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The Story of My Changing Diet: Lessons Learned Along the Way

The story of my changing diet: Lessons learned
The story of my changing diet: Lessons learned
Not a pic taken by me. My food doesn't look this pretty. But still, very representative of what I eat...
From Autoimmune Protocol to Eating for Lipoedema Managemant
We’ve come a long way, Charlie Brown.

I kicked off my Autoimmune Protocol (AIP) elimination diet well over ten years ago, now. (which freaks me out a smidge! Where did those years go?) And over time, I moved carefully through the three stages of the AIP – elimination, reintroduction and maintenance.  That process taught me an awful lot about feeling confident about using myself as an experiment for what serves me and what doesn’t. And to listen to the nudges I receive; to trust my instincts. It taught me that nobody knows as much about my body and my ‘stuff’ as me (and that it pays to track). It helped me to put my hideous Hidradenitis suppurativa affliction into remission.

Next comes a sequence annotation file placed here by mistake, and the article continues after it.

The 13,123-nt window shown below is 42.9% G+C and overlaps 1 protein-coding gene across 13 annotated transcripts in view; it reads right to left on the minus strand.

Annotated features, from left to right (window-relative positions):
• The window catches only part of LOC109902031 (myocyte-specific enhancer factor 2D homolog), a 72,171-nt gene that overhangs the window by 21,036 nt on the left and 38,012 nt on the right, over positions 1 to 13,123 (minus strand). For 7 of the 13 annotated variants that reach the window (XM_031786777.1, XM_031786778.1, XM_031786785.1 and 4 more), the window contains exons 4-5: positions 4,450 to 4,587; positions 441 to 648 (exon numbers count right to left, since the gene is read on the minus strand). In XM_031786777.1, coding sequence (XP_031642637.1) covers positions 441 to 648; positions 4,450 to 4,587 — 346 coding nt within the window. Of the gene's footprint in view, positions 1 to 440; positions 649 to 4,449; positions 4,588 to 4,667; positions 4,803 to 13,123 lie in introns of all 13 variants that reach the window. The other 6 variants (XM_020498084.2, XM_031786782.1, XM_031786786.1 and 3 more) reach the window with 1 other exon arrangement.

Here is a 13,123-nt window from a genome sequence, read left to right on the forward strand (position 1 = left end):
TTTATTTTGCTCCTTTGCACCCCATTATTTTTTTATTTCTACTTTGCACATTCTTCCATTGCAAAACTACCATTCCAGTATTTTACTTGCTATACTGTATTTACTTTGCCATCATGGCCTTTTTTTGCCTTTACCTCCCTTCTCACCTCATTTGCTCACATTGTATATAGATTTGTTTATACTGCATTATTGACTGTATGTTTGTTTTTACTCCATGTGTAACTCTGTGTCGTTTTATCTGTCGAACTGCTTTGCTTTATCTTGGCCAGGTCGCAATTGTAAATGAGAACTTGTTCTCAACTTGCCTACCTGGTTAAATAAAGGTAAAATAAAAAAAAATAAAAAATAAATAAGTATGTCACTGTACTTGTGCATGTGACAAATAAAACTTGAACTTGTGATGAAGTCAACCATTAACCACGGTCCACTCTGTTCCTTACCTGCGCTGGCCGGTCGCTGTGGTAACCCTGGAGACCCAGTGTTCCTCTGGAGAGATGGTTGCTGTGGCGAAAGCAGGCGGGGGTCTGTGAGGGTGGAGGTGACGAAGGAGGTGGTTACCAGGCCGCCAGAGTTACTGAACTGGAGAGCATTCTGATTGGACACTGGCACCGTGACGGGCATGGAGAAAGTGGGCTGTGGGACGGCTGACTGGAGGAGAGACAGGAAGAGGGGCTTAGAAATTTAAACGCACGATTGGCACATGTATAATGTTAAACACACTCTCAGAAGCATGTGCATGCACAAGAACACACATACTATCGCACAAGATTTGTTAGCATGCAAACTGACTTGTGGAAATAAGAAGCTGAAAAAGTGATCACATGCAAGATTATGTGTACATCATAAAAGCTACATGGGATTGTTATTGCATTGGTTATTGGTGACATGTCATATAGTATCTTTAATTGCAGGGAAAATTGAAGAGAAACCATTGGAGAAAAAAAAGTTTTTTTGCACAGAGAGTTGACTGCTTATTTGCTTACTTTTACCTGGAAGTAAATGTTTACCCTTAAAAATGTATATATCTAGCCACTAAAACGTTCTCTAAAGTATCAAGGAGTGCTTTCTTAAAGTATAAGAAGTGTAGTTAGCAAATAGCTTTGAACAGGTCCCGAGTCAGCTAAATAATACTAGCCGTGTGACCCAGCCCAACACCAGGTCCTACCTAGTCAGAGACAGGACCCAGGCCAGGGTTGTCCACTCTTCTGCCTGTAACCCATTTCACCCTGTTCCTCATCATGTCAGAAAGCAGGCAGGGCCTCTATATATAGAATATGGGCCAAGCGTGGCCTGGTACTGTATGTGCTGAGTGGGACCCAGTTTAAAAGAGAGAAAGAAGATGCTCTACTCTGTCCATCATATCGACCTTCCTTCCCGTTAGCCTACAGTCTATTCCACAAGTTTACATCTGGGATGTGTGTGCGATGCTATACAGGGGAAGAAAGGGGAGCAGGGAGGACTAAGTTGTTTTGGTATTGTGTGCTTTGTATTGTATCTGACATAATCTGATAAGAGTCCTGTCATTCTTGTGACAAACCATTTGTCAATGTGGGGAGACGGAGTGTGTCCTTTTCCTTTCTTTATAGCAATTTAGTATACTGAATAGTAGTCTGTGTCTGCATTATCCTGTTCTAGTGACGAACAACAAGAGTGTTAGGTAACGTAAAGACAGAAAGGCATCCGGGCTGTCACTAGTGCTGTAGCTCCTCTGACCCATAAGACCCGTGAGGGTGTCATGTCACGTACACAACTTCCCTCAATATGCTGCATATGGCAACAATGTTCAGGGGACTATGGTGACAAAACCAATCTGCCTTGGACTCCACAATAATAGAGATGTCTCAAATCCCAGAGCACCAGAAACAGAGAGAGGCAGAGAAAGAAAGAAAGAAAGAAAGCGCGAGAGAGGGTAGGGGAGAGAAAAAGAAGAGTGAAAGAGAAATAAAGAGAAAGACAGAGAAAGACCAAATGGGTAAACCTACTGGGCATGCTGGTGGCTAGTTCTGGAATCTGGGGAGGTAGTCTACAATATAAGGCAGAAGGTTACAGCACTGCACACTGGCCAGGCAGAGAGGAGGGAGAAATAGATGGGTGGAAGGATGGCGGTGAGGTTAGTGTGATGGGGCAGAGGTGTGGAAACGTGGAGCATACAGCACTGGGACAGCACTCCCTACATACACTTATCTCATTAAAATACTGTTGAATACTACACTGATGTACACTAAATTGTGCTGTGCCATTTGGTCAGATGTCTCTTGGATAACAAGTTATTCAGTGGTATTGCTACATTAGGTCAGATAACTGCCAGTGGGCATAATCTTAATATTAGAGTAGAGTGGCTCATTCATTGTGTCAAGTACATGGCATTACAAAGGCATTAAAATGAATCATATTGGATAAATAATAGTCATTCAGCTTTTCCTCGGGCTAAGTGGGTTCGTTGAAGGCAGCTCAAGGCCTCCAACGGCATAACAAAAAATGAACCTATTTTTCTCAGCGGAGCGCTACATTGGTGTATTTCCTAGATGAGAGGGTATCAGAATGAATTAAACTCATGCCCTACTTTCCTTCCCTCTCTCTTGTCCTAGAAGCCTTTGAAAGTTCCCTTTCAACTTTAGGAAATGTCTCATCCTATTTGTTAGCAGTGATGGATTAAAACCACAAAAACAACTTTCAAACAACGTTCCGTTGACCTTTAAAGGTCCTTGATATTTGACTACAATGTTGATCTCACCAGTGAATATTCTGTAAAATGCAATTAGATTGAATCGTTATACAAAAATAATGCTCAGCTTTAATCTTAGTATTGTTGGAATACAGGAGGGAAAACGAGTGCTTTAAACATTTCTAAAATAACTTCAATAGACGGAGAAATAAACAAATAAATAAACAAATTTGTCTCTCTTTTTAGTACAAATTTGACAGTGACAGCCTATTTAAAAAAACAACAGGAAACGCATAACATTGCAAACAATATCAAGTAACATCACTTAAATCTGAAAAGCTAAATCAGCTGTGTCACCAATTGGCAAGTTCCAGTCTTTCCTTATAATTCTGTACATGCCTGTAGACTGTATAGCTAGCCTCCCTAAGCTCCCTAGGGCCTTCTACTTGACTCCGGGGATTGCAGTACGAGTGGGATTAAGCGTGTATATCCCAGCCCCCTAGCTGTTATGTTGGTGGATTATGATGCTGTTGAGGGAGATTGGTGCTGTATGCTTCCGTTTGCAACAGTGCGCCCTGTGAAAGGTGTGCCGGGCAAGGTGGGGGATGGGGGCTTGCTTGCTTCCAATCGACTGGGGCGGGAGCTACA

The story of my changing diet: Lessons learned
Frankly, the AIP changed my life. In so many ways. I will forever be grateful to Sarah Ballantyne.

Along the way, I discovered that gluten was my big trigger. I will never knowingly eat it again. I struggled with nightshades for the longest time, but I’m very happy to report they are now back in my life. I’m still not eating a lot of grains or legumes – although that’s not for any particular reason other than I feel better when I don’t. I remain a keen fermenter. As I write this, I have a jar of turmeric kraut bubbling away.

I still miss bread. And I have periods where I try to reintroduce very good quality gluten-free options (like the most fabulous OMGoodness), but it doesn’t seem to love me if I indulge any more than very occasionally. Sniff.

Most recently, I have (finally!) discovered a reason for all my extra padding and long struggle to lose weight, along with a few other symptoms. And despite all this healthy living. The name of this bloody frustrating affliction is Lipoedema (That’s Lipedema for you Americans!), a long-term and often progressive condition affecting mainly women, where there’s an abnormal build-up of fat cells in the legs, thighs and buttocks, and sometimes in the arms. Left untreated, it can get very dire.

While surgery is one option for those suffering from Lipoedema, my preference is to seek conservative diet and lifestyle solutions. Thus far in my search for answers, I have discovered that a ketogenic approach, when followed with other lifestyle choices, may offer some respite.